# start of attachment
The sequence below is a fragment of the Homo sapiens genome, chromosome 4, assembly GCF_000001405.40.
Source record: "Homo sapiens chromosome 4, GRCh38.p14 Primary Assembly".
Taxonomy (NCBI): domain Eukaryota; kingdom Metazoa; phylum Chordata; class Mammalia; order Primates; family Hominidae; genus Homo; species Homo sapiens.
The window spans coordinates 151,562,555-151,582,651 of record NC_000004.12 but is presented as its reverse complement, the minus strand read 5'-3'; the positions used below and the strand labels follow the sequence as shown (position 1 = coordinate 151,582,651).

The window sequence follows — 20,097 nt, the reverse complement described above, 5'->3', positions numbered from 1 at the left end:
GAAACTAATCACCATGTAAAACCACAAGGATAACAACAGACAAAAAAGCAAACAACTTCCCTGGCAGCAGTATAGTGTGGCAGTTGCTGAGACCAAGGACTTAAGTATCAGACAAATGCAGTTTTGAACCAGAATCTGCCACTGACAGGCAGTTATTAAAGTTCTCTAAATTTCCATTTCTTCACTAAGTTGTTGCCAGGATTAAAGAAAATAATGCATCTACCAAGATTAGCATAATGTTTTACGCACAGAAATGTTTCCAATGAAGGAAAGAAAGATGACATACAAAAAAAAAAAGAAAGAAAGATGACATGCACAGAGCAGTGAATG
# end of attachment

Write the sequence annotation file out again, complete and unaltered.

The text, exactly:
The sequence below is a fragment of the Homo sapiens genome, chromosome 4, assembly GCF_000001405.40.
Source record: "Homo sapiens chromosome 4, GRCh38.p14 Primary Assembly".
Taxonomy (NCBI): domain Eukaryota; kingdom Metazoa; phylum Chordata; class Mammalia; order Primates; family Hominidae; genus Homo; species Homo sapiens.
The window spans coordinates 151,562,555-151,582,651 of record NC_000004.12 but is presented as its reverse complement, the minus strand read 5'-3'; the positions used below and the strand labels follow the sequence as shown (position 1 = coordinate 151,582,651).

The window sequence follows — 20,097 nt, the reverse complement described above, 5'->3', positions numbered from 1 at the left end:
GAAACTAATCACCATGTAAAACCACAAGGATAACAACAGACAAAAAAGCAAACAACTTCCCTGGCAGCAGTATAGTGTGGCAGTTGCTGAGACCAAGGACTTAAGTATCAGACAAATGCAGTTTTGAACCAGAATCTGCCACTGACAGGCAGTTATTAAAGTTCTCTAAATTTCCATTTCTTCACTAAGTTGTTGCCAGGATTAAAGAAAATAATGCATCTACCAAGATTAGCATAATGTTTTACGCACAGAAATGTTTCCAATGAAGGAAAGAAAGATGACATACAAAAAAAAAAAGAAAGAAAGATGACATGCACAGAGCAGTGAATG